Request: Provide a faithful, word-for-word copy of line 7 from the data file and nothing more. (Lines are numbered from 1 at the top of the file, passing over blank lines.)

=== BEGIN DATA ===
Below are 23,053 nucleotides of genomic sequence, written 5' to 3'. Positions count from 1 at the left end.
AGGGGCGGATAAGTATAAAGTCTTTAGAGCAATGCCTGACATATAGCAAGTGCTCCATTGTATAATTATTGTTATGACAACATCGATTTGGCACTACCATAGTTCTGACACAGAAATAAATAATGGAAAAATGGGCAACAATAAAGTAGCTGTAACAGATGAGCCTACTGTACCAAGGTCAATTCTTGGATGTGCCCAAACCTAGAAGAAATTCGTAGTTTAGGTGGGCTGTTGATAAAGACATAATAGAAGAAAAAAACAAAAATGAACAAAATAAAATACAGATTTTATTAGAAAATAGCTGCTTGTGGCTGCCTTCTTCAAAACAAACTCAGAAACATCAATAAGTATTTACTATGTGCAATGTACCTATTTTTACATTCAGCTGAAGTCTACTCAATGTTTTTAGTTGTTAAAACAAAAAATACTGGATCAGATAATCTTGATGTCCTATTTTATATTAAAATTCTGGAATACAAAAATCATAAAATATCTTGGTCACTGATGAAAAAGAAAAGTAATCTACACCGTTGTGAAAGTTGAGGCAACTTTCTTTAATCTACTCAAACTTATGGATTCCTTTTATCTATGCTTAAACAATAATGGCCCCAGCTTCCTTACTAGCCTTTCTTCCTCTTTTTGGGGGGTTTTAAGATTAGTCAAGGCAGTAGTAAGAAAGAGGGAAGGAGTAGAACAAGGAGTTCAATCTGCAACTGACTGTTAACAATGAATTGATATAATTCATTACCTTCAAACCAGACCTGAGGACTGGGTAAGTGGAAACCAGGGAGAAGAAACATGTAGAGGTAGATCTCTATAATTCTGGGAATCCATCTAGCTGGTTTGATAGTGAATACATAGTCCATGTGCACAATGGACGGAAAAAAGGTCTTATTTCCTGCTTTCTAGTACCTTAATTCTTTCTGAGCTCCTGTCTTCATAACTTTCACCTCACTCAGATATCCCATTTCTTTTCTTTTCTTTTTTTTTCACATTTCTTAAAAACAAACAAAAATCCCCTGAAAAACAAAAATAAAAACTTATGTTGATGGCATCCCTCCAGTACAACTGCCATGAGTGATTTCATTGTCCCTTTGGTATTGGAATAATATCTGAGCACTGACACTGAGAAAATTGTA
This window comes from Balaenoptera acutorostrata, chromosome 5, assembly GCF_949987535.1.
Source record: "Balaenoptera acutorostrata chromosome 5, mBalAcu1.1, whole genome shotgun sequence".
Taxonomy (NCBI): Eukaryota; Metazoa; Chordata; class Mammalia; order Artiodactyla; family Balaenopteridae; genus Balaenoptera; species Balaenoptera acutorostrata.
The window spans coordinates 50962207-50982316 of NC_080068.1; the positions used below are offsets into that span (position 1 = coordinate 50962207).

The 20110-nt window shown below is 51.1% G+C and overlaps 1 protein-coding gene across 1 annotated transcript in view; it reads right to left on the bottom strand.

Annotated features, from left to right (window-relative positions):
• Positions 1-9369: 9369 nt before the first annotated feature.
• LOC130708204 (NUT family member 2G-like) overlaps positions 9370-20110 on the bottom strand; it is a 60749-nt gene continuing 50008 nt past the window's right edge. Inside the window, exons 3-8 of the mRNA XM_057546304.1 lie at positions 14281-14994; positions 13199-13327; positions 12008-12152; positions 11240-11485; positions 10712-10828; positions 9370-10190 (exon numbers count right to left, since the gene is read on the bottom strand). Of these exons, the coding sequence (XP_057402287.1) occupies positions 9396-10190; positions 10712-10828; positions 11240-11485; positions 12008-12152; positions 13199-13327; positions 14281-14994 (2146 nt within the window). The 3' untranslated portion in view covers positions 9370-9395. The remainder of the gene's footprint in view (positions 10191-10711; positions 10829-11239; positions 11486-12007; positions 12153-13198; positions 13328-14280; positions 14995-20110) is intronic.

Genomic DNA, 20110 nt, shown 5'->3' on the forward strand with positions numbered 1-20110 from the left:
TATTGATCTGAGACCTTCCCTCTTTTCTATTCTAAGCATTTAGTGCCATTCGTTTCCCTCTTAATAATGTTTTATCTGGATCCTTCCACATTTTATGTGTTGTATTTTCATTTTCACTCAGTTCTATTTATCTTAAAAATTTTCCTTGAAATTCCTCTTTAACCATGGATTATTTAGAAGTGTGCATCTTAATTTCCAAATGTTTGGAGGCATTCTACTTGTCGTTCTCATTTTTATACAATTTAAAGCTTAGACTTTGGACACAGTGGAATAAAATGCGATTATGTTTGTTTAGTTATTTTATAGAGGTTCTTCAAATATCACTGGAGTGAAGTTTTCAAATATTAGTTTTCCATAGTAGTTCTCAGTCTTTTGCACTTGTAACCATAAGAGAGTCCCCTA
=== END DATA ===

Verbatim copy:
The 20110-nt window shown below is 51.1% G+C and overlaps 1 protein-coding gene across 1 annotated transcript in view; it reads right to left on the bottom strand.